Stephen Colbert loves music and loves to sing. That's why Fresh Air's Terry Gross asked him to bring a few songs that mean a lot to him and tell her why. For example, as a kid, Colbert discovered his first lesson about character acting through "King Herod's Song" from Jesus Christ Superstar, even though he thought the words were scandalous at first: "Oh, so you are the Christ? You're the great Jesus Christ. Prove to me that you're no fool. Walk across my swimming pool."
A scene from the early days of the fighting in Iraq in the spring of 2003. In one incident, three members of an Iraqi family were killed. A U.S. Marine involved in the shooting recently tracked down the family to ask for forgiveness.
Credit Laurent Rebours / AP
Dexter Filkins earned a George Polk award in 2004 for his coverage of Fallujah. His book, <em>The Forever War, </em>is about his experiences in Iraq and Afghanistan.
On April 8, 2003, in the early days of the Iraq War, the Kachadoorian family found themselves in the middle of a firefight at a major intersection in Baghdad.
They had approached the intersection in three cars and didn't respond to Marines' warnings to stop and turn around; so the Marines opened fire, killing three men and shooting a young woman in the shoulder, not realizing that the people in the car were civilians.
Ava DuVernay also directed the documentary <em>My Mic Sounds Nice: The Truth About Women in Hip Hop</em>.
Credit Liz O. Baylen / Contour by Getty Images
When her husband, Derek (Omari Hardwick), is sent to prison, Ruby (Emayatzy Corinealdi) must decide whether to wait for him or move on. In her research for the film, director Ava DuVernay interviewed many women whose loved ones were incarcerated.
In January, Ava DuVernay became the first African-American woman to win Sundance's best directing award for her second feature-length film, Middle of Nowhere. The film is about a young black woman named Ruby, who puts her life and dreams of going to medical school on hold while her husband is in prison.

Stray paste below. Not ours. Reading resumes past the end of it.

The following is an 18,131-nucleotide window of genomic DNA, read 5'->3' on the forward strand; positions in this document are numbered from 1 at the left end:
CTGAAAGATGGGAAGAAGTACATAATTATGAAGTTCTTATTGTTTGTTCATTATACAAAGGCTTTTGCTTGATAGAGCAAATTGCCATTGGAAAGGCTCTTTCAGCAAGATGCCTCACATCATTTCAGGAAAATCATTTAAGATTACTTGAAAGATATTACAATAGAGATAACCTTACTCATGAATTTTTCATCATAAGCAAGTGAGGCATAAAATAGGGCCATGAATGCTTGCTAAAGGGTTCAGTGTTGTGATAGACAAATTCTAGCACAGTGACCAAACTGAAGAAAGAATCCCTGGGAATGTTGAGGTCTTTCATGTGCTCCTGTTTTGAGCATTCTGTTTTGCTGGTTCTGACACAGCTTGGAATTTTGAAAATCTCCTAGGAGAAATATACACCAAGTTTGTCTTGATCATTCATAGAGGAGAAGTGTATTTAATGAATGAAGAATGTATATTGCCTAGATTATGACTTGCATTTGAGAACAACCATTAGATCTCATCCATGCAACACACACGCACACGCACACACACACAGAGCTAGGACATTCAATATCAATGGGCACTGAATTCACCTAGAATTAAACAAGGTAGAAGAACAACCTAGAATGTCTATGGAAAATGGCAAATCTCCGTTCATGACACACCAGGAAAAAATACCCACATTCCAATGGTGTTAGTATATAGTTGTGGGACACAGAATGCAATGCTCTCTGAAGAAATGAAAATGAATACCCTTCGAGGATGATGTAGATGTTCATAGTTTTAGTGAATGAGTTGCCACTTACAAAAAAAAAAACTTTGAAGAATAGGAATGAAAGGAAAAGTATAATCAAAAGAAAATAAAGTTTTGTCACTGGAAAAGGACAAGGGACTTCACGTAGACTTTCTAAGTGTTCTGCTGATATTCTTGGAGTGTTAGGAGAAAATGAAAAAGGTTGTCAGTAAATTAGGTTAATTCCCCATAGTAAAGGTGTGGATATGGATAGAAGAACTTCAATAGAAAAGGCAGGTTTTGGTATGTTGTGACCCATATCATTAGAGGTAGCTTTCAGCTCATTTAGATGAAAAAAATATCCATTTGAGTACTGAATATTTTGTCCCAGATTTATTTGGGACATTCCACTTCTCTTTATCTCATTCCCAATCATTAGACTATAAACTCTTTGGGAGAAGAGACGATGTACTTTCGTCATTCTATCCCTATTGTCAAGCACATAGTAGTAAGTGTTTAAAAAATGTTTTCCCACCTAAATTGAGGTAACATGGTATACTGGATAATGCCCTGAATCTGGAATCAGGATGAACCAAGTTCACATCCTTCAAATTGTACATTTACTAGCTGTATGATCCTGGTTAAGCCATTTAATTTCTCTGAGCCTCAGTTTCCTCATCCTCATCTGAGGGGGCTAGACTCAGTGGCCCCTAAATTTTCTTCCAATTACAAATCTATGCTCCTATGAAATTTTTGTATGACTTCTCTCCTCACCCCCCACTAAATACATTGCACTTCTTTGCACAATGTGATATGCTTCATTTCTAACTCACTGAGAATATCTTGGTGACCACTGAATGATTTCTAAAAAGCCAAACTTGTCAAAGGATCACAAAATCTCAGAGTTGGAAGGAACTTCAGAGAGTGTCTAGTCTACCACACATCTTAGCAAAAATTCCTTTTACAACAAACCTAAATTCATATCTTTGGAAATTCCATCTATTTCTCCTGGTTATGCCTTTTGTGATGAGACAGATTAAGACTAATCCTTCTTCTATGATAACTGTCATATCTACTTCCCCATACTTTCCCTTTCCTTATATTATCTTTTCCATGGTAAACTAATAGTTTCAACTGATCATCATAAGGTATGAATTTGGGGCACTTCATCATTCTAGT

Fresh Air Weekend highlights some of the best interviews and reviews from past weeks, and new program elements specially paced for weekends. Our weekend show emphasizes interviews with writers, filmmakers, actors, and musicians, and often includes excerpts from live in-studio concerts. This week:
On his major-label debut Blak and Blu, you can hear the roar in Gary Clark Jr.'s blues guitar, and in his vocal throughout "Bright Lights." It's one of the few straight-up blues songs on what is essentially an introduction to one of the most highly praised young blues guitarists in recent times. While Clark comes out of a blues tradition, he's also a twentysomething who's taken in all of contemporary music.
<a href="http://www.baratunde.com/">Baratunde Thurston</a> is an American comedian and the digital director of <em>The Onion</em>. He co-founded the black political blog <a href="http://www.jackandjillpolitics.com/">Jack & Jill Politics</a>. He is also a prolific <a href="https://twitter.com/#!/baratunde">tweeter</a>.
In 1983, Berkeley poet and journalist Mark O'Brien wrote an article about sexual surrogates — women and men trained to help people with disabilities learn to use their bodies to give themselves and others erotic pleasure.
For O'Brien, the subject wasn't academic. After a bout of childhood polio, he had spent much of his life in an iron lung. He could talk, and tap out words on a typewriter holding a stick in his mouth. He could feel things below the neck. But he couldn't move his muscles.
As soon as Sherry Turkle arrived at the studio for her Fresh Air interview, she realized she'd forgotten her phone. "I realized I'd left it behind, and I felt a moment of Oh my god ... and I felt it kind of in the pit of my stomach," she tells Terry Gross. That feeling of emotional dependence on digital devices is the focus of Turkle's research. Her book, Alone Together, explores how new technology is changing the way we communicate with one another.
His public words have inspired millions, but for scholars, his private words and deeds generate confusion, discomfort, apologetic excuses. When the young Thomas Jefferson wrote, "We hold these truths to be self-evident, that all men are created equal," there's compelling evidence to indicate that he indeed meant all men, not just white guys.